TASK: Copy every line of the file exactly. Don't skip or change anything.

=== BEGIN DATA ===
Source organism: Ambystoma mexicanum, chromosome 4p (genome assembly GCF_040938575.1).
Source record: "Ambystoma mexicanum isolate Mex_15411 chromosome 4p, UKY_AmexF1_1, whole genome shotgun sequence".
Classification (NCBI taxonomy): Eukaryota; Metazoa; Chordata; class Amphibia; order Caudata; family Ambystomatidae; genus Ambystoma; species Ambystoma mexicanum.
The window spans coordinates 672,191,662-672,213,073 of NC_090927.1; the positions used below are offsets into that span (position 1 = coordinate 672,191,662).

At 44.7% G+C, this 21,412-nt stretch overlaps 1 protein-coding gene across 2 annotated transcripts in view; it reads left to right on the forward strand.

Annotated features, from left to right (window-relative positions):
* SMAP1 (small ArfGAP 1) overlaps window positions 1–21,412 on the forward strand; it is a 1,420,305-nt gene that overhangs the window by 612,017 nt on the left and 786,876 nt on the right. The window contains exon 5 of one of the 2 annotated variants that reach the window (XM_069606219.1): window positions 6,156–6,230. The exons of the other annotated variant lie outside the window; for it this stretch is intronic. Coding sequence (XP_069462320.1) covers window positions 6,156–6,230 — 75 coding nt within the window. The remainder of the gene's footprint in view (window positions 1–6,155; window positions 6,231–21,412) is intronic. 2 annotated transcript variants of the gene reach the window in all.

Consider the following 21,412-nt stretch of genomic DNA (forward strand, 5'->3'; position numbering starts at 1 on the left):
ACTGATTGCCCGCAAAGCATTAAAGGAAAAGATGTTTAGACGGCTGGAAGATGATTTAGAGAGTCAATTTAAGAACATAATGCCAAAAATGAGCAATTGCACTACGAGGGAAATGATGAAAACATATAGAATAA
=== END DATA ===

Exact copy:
Source organism: Ambystoma mexicanum, chromosome 4p (genome assembly GCF_040938575.1).
Source record: "Ambystoma mexicanum isolate Mex_15411 chromosome 4p, UKY_AmexF1_1, whole genome shotgun sequence".
Classification (NCBI taxonomy): Eukaryota; Metazoa; Chordata; class Amphibia; order Caudata; family Ambystomatidae; genus Ambystoma; species Ambystoma mexicanum.
The window spans coordinates 672,191,662-672,213,073 of NC_090927.1; the positions used below are offsets into that span (position 1 = coordinate 672,191,662).

At 44.7% G+C, this 21,412-nt stretch overlaps 1 protein-coding gene across 2 annotated transcripts in view; it reads left to right on the forward strand.

Annotated features, from left to right (window-relative positions):
* SMAP1 (small ArfGAP 1) overlaps window positions 1–21,412 on the forward strand; it is a 1,420,305-nt gene that overhangs the window by 612,017 nt on the left and 786,876 nt on the right. The window contains exon 5 of one of the 2 annotated variants that reach the window (XM_069606219.1): window positions 6,156–6,230. The exons of the other annotated variant lie outside the window; for it this stretch is intronic. Coding sequence (XP_069462320.1) covers window positions 6,156–6,230 — 75 coding nt within the window. The remainder of the gene's footprint in view (window positions 1–6,155; window positions 6,231–21,412) is intronic. 2 annotated transcript variants of the gene reach the window in all.

Consider the following 21,412-nt stretch of genomic DNA (forward strand, 5'->3'; position numbering starts at 1 on the left):
ACTGATTGCCCGCAAAGCATTAAAGGAAAAGATGTTTAGACGGCTGGAAGATGATTTAGAGAGTCAATTTAAGAACATAATGCCAAAAATGAGCAATTGCACTACGAGGGAAATGATGAAAACATATAGAATAA